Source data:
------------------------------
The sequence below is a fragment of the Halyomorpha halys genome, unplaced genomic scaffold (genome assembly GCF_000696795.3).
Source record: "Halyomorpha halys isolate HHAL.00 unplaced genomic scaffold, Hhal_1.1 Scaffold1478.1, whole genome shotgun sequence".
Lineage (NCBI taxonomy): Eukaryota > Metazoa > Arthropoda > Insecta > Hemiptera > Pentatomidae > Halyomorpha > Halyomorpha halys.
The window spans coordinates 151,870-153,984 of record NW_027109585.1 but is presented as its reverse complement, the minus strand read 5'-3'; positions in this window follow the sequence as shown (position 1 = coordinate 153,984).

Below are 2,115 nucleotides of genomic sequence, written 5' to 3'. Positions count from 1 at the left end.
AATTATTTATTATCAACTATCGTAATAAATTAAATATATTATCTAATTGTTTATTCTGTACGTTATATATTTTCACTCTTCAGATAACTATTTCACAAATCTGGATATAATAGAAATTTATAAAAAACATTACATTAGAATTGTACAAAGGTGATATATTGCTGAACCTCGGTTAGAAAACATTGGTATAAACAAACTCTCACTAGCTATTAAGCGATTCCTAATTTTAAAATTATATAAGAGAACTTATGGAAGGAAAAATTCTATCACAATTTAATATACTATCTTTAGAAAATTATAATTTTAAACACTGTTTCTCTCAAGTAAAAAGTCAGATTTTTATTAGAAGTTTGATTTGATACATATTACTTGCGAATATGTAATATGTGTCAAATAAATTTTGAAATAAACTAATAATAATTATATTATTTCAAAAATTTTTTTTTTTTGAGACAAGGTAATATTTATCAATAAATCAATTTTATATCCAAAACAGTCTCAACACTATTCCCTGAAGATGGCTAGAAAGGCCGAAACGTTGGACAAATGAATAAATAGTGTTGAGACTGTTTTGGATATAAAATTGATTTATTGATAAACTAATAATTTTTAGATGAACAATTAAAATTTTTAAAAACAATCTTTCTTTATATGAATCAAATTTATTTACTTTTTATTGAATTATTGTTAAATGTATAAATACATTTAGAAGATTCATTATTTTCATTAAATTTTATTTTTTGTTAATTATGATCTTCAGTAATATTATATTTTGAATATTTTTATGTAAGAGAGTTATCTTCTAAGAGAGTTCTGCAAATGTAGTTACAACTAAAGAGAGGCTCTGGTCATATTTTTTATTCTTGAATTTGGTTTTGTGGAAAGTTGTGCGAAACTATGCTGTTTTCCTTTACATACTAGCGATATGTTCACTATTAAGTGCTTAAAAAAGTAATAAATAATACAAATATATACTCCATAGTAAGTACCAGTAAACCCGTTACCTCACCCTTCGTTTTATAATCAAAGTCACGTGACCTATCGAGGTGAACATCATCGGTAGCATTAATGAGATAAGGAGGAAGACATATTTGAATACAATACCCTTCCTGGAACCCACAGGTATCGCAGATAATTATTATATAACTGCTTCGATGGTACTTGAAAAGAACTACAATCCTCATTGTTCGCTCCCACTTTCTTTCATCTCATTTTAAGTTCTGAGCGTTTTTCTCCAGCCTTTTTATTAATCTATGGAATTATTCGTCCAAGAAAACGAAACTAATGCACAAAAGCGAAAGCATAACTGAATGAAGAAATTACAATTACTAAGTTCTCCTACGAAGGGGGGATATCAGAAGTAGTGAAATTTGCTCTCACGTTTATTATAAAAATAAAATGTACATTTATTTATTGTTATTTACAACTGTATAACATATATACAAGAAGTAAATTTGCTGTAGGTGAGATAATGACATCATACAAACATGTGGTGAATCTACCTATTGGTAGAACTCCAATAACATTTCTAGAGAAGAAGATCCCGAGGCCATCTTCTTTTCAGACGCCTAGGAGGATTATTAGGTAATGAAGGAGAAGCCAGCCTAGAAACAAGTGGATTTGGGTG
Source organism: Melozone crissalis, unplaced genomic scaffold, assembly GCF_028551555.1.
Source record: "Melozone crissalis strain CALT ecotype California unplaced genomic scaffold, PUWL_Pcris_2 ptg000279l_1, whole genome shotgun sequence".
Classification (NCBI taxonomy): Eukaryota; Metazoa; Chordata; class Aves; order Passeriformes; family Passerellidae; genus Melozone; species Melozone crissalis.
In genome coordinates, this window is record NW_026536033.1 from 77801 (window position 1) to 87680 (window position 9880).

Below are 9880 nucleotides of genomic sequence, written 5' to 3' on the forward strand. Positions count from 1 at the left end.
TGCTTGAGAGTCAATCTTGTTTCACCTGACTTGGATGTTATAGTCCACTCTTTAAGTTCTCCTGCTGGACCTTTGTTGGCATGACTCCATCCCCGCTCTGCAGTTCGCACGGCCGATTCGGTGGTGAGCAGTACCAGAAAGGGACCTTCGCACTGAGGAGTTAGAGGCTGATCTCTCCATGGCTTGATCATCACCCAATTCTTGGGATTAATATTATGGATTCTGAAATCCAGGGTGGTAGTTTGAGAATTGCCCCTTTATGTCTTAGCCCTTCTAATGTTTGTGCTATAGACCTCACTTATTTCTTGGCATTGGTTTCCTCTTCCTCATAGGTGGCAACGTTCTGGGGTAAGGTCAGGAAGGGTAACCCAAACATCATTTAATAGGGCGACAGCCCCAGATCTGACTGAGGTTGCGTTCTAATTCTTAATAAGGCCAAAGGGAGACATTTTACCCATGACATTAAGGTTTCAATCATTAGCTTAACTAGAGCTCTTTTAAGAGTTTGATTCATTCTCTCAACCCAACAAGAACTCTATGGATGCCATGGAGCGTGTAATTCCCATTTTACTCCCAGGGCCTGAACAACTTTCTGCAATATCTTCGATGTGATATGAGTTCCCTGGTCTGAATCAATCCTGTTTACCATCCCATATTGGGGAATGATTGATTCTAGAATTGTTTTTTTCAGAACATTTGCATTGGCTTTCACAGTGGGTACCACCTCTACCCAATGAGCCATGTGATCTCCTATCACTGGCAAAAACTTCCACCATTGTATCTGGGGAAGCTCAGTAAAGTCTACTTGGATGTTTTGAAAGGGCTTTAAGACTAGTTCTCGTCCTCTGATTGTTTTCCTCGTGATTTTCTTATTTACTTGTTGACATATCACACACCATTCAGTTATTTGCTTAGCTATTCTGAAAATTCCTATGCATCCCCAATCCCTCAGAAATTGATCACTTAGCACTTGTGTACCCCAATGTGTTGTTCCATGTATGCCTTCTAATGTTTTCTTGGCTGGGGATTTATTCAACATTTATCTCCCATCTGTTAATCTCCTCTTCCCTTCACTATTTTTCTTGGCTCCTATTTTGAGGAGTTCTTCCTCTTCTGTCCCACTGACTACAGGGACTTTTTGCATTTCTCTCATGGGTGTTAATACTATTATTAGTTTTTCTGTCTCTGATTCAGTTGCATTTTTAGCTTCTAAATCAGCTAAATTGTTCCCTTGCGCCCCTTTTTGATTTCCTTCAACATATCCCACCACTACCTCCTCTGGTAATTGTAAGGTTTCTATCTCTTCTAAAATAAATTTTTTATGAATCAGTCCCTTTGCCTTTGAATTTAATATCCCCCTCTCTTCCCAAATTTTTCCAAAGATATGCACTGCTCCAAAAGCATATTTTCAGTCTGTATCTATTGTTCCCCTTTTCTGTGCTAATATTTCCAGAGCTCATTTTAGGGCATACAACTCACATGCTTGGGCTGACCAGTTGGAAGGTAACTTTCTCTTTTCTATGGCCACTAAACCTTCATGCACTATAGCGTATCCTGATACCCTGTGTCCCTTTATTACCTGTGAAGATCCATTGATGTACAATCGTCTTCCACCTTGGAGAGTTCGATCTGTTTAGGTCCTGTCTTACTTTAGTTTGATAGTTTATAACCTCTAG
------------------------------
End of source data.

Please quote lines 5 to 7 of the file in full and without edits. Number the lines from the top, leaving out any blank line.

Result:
Below are 2,115 nucleotides of genomic sequence, written 5' to 3'. Positions count from 1 at the left end.
AATTATTTATTATCAACTATCGTAATAAATTAAATATATTATCTAATTGTTTATTCTGTACGTTATATATTTTCACTCTTCAGATAACTATTTCACAAATCTGGATATAATAGAAATTTATAAAAAACATTACATTAGAATTGTACAAAGGTGATATATTGCTGAACCTCGGTTAGAAAACATTGGTATAAACAAACTCTCACTAGCTATTAAGCGATTCCTAATTTTAAAATTATATAAGAGAACTTATGGAAGGAAAAATTCTATCACAATTTAATATACTATCTTTAGAAAATTATAATTTTAAACACTGTTTCTCTCAAGTAAAAAGTCAGATTTTTATTAGAAGTTTGATTTGATACATATTACTTGCGAATATGTAATATGTGTCAAATAAATTTTGAAATAAACTAATAATAATTATATTATTTCAAAAATTTTTTTTTTTTGAGACAAGGTAATATTTATCAATAAATCAATTTTATATCCAAAACAGTCTCAACACTATTCCCTGAAGATGGCTAGAAAGGCCGAAACGTTGGACAAATGAATAAATAGTGTTGAGACTGTTTTGGATATAAAATTGATTTATTGATAAACTAATAATTTTTAGATGAACAATTAAAATTTTTAAAAACAATCTTTCTTTATATGAATCAAATTTATTTACTTTTTATTGAATTATTGTTAAATGTATAAATACATTTAGAAGATTCATTATTTTCATTAAATTTTATTTTTTGTTAATTATGATCTTCAGTAATATTATATTTTGAATATTTTTATGTAAGAGAGTTATCTTCTAAGAGAGTTCTGCAAATGTAGTTACAACTAAAGAGAGGCTCTGGTCATATTTTTTATTCTTGAATTTGGTTTTGTGGAAAGTTGTGCGAAACTATGCTGTTTTCCTTTACATACTAGCGATATGTTCACTATTAAGTGCTTAAAAAAGTAATAAATAATACAAATATATACTCCATAGTAAGTACCAGTAAACCCGTTACCTCACCCTTCGTTTTATAATCAAAGTCACGTGACCTATCGAGGTGAACATCATCGGTAGCATTAATGAGATAAGGAGGAAGACATATTTGAATACAATACCCTTCCTGGAACCCACAGGTATCGCAGATAATTATTATATAACTGCTTCGATGGTACTTGAAAAGAACTACAATCCTCATTGTTCGCTCCCACTTTCTTTCATCTCATTTTAAGTTCTGAGCGTTTTTCTCCAGCCTTTTTATTAATCTATGGAATTATTCGTCCAAGAAAACGAAACTAATGCACAAAAGCGAAAGCATAACTGAATGAAGAAATTACAATTACTAAGTTCTCCTACGAAGGGGGGATATCAGAAGTAGTGAAATTTGCTCTCACGTTTATTATAAAAATAAAATGTACATTTATTTATTGTTATTTACAACTGTATAACATATATACAAGAAGTAAATTTGCTGTAGGTGAGATAATGACATCATACAAACATGTGGTGAATCTACCTATTGGTAGAACTCCAATAACATTTCTAGAGAAGAAGATCCCGAGGCCATCTTCTTTTCAGACGCCTAGGAGGATTATTAGGTAATGAAGGAGAAGCCAGCCTAGAAACAAGTGGATTTGGGTG
Source organism: Melozone crissalis, unplaced genomic scaffold, assembly GCF_028551555.1.